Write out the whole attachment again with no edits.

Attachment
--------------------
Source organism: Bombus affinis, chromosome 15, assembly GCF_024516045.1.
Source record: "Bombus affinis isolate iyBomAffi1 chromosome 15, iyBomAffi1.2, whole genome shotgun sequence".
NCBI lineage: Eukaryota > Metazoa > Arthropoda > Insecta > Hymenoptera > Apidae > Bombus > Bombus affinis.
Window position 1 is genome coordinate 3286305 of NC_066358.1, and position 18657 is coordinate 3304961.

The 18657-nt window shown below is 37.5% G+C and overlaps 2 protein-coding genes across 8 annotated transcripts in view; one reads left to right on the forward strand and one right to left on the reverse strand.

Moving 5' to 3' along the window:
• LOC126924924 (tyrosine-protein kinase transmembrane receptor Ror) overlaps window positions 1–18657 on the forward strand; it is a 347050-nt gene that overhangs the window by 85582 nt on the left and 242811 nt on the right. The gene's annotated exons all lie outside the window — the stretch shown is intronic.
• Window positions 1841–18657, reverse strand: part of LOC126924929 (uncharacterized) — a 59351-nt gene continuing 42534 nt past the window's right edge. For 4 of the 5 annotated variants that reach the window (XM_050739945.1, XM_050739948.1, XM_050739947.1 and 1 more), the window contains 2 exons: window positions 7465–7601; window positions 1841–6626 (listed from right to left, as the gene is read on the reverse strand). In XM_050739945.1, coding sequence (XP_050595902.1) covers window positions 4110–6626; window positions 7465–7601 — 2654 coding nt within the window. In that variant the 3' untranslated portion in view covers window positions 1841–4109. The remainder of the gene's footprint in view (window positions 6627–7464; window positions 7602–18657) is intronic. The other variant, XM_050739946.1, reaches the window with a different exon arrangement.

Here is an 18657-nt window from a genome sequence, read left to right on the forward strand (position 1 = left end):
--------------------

Source organism: Bombus affinis, chromosome 15, assembly GCF_024516045.1.
Source record: "Bombus affinis isolate iyBomAffi1 chromosome 15, iyBomAffi1.2, whole genome shotgun sequence".
NCBI lineage: Eukaryota > Metazoa > Arthropoda > Insecta > Hymenoptera > Apidae > Bombus > Bombus affinis.
Window position 1 is genome coordinate 3286305 of NC_066358.1, and position 18657 is coordinate 3304961.

The 18657-nt window shown below is 37.5% G+C and overlaps 2 protein-coding genes across 8 annotated transcripts in view; one reads left to right on the forward strand and one right to left on the reverse strand.

Moving 5' to 3' along the window:
• LOC126924924 (tyrosine-protein kinase transmembrane receptor Ror) overlaps window positions 1–18657 on the forward strand; it is a 347050-nt gene that overhangs the window by 85582 nt on the left and 242811 nt on the right. The gene's annotated exons all lie outside the window — the stretch shown is intronic.
• Window positions 1841–18657, reverse strand: part of LOC126924929 (uncharacterized) — a 59351-nt gene continuing 42534 nt past the window's right edge. For 4 of the 5 annotated variants that reach the window (XM_050739945.1, XM_050739948.1, XM_050739947.1 and 1 more), the window contains 2 exons: window positions 7465–7601; window positions 1841–6626 (listed from right to left, as the gene is read on the reverse strand). In XM_050739945.1, coding sequence (XP_050595902.1) covers window positions 4110–6626; window positions 7465–7601 — 2654 coding nt within the window. In that variant the 3' untranslated portion in view covers window positions 1841–4109. The remainder of the gene's footprint in view (window positions 6627–7464; window positions 7602–18657) is intronic. The other variant, XM_050739946.1, reaches the window with a different exon arrangement.

Here is an 18657-nt window from a genome sequence, read left to right on the forward strand (position 1 = left end):